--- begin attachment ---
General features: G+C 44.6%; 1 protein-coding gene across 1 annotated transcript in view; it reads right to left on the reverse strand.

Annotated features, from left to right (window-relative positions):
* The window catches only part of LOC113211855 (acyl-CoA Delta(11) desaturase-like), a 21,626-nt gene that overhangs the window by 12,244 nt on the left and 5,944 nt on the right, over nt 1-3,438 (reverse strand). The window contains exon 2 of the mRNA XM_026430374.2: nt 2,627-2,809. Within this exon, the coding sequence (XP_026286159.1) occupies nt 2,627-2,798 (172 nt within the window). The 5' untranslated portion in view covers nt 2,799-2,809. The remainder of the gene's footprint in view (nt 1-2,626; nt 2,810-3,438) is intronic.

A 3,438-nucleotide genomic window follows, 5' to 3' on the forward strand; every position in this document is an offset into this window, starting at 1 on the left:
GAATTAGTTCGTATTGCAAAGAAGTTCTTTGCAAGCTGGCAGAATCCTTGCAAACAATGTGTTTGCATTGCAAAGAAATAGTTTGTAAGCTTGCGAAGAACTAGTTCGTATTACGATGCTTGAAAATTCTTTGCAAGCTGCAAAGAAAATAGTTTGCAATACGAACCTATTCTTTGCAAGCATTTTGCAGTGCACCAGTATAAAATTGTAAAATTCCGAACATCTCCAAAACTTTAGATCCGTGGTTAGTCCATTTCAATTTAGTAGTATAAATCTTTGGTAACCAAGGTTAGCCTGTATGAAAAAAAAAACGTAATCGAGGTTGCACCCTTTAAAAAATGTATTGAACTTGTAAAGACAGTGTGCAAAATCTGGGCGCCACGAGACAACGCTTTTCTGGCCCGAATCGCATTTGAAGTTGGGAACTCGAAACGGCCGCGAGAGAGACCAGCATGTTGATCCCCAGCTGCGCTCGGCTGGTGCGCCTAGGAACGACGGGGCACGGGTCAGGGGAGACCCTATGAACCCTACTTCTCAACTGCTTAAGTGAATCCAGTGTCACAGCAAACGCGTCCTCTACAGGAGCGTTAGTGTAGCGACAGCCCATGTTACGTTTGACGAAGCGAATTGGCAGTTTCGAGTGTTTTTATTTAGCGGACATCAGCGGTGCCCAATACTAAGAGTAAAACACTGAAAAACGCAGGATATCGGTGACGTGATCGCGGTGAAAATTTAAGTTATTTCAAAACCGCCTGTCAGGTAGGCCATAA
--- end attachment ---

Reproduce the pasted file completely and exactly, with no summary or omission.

General features: G+C 44.6%; 1 protein-coding gene across 1 annotated transcript in view; it reads right to left on the reverse strand.

Annotated features, from left to right (window-relative positions):
* The window catches only part of LOC113211855 (acyl-CoA Delta(11) desaturase-like), a 21,626-nt gene that overhangs the window by 12,244 nt on the left and 5,944 nt on the right, over nt 1-3,438 (reverse strand). The window contains exon 2 of the mRNA XM_026430374.2: nt 2,627-2,809. Within this exon, the coding sequence (XP_026286159.1) occupies nt 2,627-2,798 (172 nt within the window). The 5' untranslated portion in view covers nt 2,799-2,809. The remainder of the gene's footprint in view (nt 1-2,626; nt 2,810-3,438) is intronic.

A 3,438-nucleotide genomic window follows, 5' to 3' on the forward strand; every position in this document is an offset into this window, starting at 1 on the left:
GAATTAGTTCGTATTGCAAAGAAGTTCTTTGCAAGCTGGCAGAATCCTTGCAAACAATGTGTTTGCATTGCAAAGAAATAGTTTGTAAGCTTGCGAAGAACTAGTTCGTATTACGATGCTTGAAAATTCTTTGCAAGCTGCAAAGAAAATAGTTTGCAATACGAACCTATTCTTTGCAAGCATTTTGCAGTGCACCAGTATAAAATTGTAAAATTCCGAACATCTCCAAAACTTTAGATCCGTGGTTAGTCCATTTCAATTTAGTAGTATAAATCTTTGGTAACCAAGGTTAGCCTGTATGAAAAAAAAAACGTAATCGAGGTTGCACCCTTTAAAAAATGTATTGAACTTGTAAAGACAGTGTGCAAAATCTGGGCGCCACGAGACAACGCTTTTCTGGCCCGAATCGCATTTGAAGTTGGGAACTCGAAACGGCCGCGAGAGAGACCAGCATGTTGATCCCCAGCTGCGCTCGGCTGGTGCGCCTAGGAACGACGGGGCACGGGTCAGGGGAGACCCTATGAACCCTACTTCTCAACTGCTTAAGTGAATCCAGTGTCACAGCAAACGCGTCCTCTACAGGAGCGTTAGTGTAGCGACAGCCCATGTTACGTTTGACGAAGCGAATTGGCAGTTTCGAGTGTTTTTATTTAGCGGACATCAGCGGTGCCCAATACTAAGAGTAAAACACTGAAAAACGCAGGATATCGGTGACGTGATCGCGGTGAAAATTTAAGTTATTTCAAAACCGCCTGTCAGGTAGGCCATAA